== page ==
Rickie Lee Jones
The Evening Of My Best Day


Does anybody still remember Rickie Lee Jones? And (more important): Does anybody still care? Jones's path was a strange one, but one that was definitely not impossible to foresee: commercially doomed by her first album's (Rickie Lee Jones, 1979) colossal, totally unpredictable (and obviously impossible to replicate) success, fuelled by the megahit Chuck E.'s In Love. On that first album, the singer sported a vocal timbre and a way of phrasing that were quite personal (which doesn't mean that her influences, while not flaunted, were that difficult to hear), and a repertory which nicely swam the various currents of modern American popular music.

But the young musician (Jones was born in 1954) refused to duplicate the successful formula of her first record, deciding instead to continue nurturing her artistic growth - the same path travelled by an artist whose work Rickie Lee Jones deeply knew: Laura Nyro. Hence, a follow-up album (Pirates, 1981) that was more cerebral, enigmatic and complex than what the majority of the American audience were ready to accept, though in time the album has proved to have been an important example for some young singers/songwriters who at the time were working on their craft (for instance, Suzanne Vega).

The usual (and widely publicly discussed) "personal problems" made commercial success more difficult to reach, though very good albums were released - check The Magazine (1984), the Walter Becker-produced Flying Cowboys (1989) and Traffic From Paradise (1993).

Then, something changed: During the last ten years only one album of new original material was released: Ghostyhead (1997), with its trip-hop experiments. Two very good albums of covers (Pop Pop, released in 1991, and It's Like This, released in 2000), plus two albums recorded live (Live At Red Rocks, the most recent, was released in 2001) tell of a writer's block - here we could talk at length about how certain kind of fuels, so dangerous for one's physical health, can be nourishment for one's artistic survival. Whatever the reason(s), the impulse for Rickie Lee Jones's recent rebirth seems to have been one that - given the highly "personal" nature of her art - on paper appeared to be very unlikely: George W. Bush becoming president of the USA, and that country's political evolution.

So The Evening Of My Best Day could be defined as her "civil rights" album, in ways that connect to the 1960s and within a stylistic framework that longtime fans will easily recognize. The opening track, Ugly Man, dedicated to Bush, has an air of a sing-along; an R&B push animates Little Mysteries; and a gospel-like "call and response" gives strength to Tell Somebody (Repeal The Patriot Act). (By the way, there are no lyrics in the booklet, but visiting the website furnitureforthepeople.com makes it possible to read the song lyrics and to watch some images related to the topics of the songs.)

The nice vocal and instrumental performances of It's Like This had made me long for an album of original material that possessed the same quality of recording, since the instrumental and vocal timbres were superb. So I'm very glad to report that in this particular department The Evening Of My Best Day fully delivers. She must have spent a lot of money (her own, I suspect), but it's the artistic intelligence at work that's really important: a track like Second Chance - stylistically not too distant from Steely Dan (an album by the group appears to have been referred to in the lyrics) - makes one realize how much a similar use of the digital machines could have improved Becker & Fagen's last couple of albums. The instrumental timbres are quite nice and always pertinent, from Ken Wollesen drums (listen to the brushes!) (the Bill Frisell trio being featured on two tracks) to the winds and reeds (you remember Jerry Hey, right?), from the background vocals (Syd Straw, Eric Benet, Grant Lee Phillips, Ben Harper) to the piano and organ (Neil Larsen, Gregg Phillinganes), from acoustic and electric basses, drums and percussions that are lively and natural (listen to James Gadson's bass drum) to dobro, dulcimer, acoustic guitars and mandolins. I'd like to add that the somewhat rigid quality that was peculiar to some performances by the sessionmen of the "mellow mafia" on her classic albums has been replaced by a more elastic groove - though one could add that her more recent material lacks the structural asymmetrical idiosyncrasies so peculiar of some of her previous compositions.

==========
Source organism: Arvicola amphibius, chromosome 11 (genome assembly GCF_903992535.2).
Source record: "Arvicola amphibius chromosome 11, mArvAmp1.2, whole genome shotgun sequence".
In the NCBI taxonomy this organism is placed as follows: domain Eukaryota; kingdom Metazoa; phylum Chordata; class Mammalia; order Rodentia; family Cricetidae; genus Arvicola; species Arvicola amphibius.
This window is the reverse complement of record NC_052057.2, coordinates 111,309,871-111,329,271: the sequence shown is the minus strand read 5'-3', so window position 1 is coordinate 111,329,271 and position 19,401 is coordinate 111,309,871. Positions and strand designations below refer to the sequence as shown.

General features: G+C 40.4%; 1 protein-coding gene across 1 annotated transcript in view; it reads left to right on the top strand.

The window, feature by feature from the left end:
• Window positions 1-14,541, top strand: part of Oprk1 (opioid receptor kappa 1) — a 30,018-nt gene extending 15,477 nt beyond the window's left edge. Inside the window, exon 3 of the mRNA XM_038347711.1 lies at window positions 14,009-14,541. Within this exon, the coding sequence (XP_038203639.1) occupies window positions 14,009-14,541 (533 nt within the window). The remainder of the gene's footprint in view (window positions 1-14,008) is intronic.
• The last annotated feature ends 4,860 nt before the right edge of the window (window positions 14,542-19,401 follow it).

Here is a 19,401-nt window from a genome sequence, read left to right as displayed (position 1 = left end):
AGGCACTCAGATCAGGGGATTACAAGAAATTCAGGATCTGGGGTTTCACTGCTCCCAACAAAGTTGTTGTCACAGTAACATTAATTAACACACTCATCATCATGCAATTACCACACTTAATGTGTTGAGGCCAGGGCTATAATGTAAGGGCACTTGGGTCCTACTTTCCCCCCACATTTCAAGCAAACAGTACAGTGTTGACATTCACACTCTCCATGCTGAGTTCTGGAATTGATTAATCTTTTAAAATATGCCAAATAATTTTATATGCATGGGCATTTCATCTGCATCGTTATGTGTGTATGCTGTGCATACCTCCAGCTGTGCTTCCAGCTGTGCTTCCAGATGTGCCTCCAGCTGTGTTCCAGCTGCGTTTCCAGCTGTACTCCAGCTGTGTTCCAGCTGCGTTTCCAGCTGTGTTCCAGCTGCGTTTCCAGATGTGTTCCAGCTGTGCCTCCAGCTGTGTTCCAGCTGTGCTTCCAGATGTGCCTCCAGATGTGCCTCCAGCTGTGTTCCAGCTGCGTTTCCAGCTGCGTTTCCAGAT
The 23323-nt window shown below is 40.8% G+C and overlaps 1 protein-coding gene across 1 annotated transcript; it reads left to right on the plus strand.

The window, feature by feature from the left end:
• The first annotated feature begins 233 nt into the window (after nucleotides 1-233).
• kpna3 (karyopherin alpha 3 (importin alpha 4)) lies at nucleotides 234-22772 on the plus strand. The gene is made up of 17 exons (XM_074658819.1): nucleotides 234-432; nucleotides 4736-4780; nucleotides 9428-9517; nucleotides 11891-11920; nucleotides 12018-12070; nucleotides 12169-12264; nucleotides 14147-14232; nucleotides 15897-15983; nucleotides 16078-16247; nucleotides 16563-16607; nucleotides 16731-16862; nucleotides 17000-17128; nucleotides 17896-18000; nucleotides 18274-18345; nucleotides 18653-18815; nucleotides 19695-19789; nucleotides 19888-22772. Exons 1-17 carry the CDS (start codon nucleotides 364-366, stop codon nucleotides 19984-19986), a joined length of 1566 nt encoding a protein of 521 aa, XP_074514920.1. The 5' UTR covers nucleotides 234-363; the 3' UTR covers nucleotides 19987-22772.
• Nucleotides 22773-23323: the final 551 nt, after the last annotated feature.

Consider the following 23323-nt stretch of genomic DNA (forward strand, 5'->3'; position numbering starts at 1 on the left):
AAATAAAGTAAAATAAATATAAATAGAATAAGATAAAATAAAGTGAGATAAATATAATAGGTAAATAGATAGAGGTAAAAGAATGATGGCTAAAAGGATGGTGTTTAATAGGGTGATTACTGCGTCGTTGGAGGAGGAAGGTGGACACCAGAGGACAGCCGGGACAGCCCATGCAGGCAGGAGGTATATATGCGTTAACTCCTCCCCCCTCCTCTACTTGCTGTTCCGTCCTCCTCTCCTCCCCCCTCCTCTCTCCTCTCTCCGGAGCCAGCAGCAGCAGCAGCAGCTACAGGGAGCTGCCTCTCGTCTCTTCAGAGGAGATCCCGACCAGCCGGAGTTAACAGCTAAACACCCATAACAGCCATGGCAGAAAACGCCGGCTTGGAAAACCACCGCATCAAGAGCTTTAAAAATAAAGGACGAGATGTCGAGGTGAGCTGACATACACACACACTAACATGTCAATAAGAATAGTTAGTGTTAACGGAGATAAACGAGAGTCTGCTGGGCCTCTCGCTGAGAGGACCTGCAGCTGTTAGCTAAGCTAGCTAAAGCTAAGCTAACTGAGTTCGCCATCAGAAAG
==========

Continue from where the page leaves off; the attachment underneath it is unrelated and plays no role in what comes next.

There's a certain 1960s air blowing on this record, which sports many styles "Made in America": blues, ballads, gospel, jazz and so on, with a first part that's more lively and a second part that's (relatively speaking) a bit more intimate. The Evening Of My Best Day is a grower, thanks to a recording and mixing work that reveals more and more arrangement touches with every listening session. My favourite tracks? Besides the already mentioned Second Chance and the gospel-tinged Tell Somebody, I particularly liked the blues of Lap Dog, with co-producer David Kalish on dobro and Syd Straw on background vocals; the "Celtic ballad" Sailor Song (on a Beth Orton CD it would be an impossible-not-to-mention gem); the bossa It Takes You There, a track that receives the proper amount of forward motion by Pete Thomas's drums; Mink Coat At The Bust Stop, where the bluesy, harmonica-heavy A section opens up on a B section that's highly reminiscent of the Laura Nyro/Curtis Mayfield axis; the intimate title-track; and A Face In The Crowd, which closes the album wisely throwing it off-balance.

Beppe Colli

© Beppe Colli 2003

CloudsandClocks.net | Oct. 23, 2003